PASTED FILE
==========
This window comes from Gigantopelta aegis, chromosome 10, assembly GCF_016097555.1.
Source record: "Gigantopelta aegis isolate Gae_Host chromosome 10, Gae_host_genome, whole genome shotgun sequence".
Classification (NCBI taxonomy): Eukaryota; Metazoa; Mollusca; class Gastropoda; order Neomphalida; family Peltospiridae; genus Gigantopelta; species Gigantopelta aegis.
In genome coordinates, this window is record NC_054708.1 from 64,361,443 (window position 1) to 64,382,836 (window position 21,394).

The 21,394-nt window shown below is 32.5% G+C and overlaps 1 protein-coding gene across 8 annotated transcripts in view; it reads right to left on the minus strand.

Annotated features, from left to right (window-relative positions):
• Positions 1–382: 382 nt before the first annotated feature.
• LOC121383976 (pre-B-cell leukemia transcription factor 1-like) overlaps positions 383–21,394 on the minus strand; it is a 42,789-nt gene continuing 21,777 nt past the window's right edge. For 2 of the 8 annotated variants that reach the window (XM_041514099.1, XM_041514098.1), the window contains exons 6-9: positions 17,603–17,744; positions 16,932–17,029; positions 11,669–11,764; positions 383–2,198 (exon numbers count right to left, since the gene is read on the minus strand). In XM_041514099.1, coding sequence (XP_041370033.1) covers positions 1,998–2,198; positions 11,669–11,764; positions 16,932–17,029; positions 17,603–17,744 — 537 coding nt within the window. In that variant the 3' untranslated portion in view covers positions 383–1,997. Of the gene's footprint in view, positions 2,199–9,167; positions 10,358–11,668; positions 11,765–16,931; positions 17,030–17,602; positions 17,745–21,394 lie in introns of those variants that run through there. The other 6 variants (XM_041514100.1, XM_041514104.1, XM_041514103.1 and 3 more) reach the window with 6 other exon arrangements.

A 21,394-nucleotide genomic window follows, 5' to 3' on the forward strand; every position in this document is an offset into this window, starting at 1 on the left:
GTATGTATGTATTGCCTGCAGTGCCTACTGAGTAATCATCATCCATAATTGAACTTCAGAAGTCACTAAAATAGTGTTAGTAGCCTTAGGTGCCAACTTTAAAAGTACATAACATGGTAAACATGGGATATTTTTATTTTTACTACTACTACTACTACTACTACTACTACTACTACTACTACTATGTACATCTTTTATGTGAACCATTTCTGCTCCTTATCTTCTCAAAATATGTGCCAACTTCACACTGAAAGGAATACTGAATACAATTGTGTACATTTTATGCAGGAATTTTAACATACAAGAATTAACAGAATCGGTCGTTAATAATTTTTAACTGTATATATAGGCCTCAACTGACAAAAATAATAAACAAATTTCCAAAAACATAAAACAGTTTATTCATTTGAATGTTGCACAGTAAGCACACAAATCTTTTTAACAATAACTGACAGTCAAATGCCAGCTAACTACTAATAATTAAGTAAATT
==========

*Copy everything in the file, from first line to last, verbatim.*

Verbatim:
This window comes from Gigantopelta aegis, chromosome 10, assembly GCF_016097555.1.
Source record: "Gigantopelta aegis isolate Gae_Host chromosome 10, Gae_host_genome, whole genome shotgun sequence".
Classification (NCBI taxonomy): Eukaryota; Metazoa; Mollusca; class Gastropoda; order Neomphalida; family Peltospiridae; genus Gigantopelta; species Gigantopelta aegis.
In genome coordinates, this window is record NC_054708.1 from 64,361,443 (window position 1) to 64,382,836 (window position 21,394).

The 21,394-nt window shown below is 32.5% G+C and overlaps 1 protein-coding gene across 8 annotated transcripts in view; it reads right to left on the minus strand.

Annotated features, from left to right (window-relative positions):
• Positions 1–382: 382 nt before the first annotated feature.
• LOC121383976 (pre-B-cell leukemia transcription factor 1-like) overlaps positions 383–21,394 on the minus strand; it is a 42,789-nt gene continuing 21,777 nt past the window's right edge. For 2 of the 8 annotated variants that reach the window (XM_041514099.1, XM_041514098.1), the window contains exons 6-9: positions 17,603–17,744; positions 16,932–17,029; positions 11,669–11,764; positions 383–2,198 (exon numbers count right to left, since the gene is read on the minus strand). In XM_041514099.1, coding sequence (XP_041370033.1) covers positions 1,998–2,198; positions 11,669–11,764; positions 16,932–17,029; positions 17,603–17,744 — 537 coding nt within the window. In that variant the 3' untranslated portion in view covers positions 383–1,997. Of the gene's footprint in view, positions 2,199–9,167; positions 10,358–11,668; positions 11,765–16,931; positions 17,030–17,602; positions 17,745–21,394 lie in introns of those variants that run through there. The other 6 variants (XM_041514100.1, XM_041514104.1, XM_041514103.1 and 3 more) reach the window with 6 other exon arrangements.

A 21,394-nucleotide genomic window follows, 5' to 3' on the forward strand; every position in this document is an offset into this window, starting at 1 on the left:
GTATGTATGTATTGCCTGCAGTGCCTACTGAGTAATCATCATCCATAATTGAACTTCAGAAGTCACTAAAATAGTGTTAGTAGCCTTAGGTGCCAACTTTAAAAGTACATAACATGGTAAACATGGGATATTTTTATTTTTACTACTACTACTACTACTACTACTACTACTACTACTACTACTATGTACATCTTTTATGTGAACCATTTCTGCTCCTTATCTTCTCAAAATATGTGCCAACTTCACACTGAAAGGAATACTGAATACAATTGTGTACATTTTATGCAGGAATTTTAACATACAAGAATTAACAGAATCGGTCGTTAATAATTTTTAACTGTATATATAGGCCTCAACTGACAAAAATAATAAACAAATTTCCAAAAACATAAAACAGTTTATTCATTTGAATGTTGCACAGTAAGCACACAAATCTTTTTAACAATAACTGACAGTCAAATGCCAGCTAACTACTAATAATTAAGTAAATT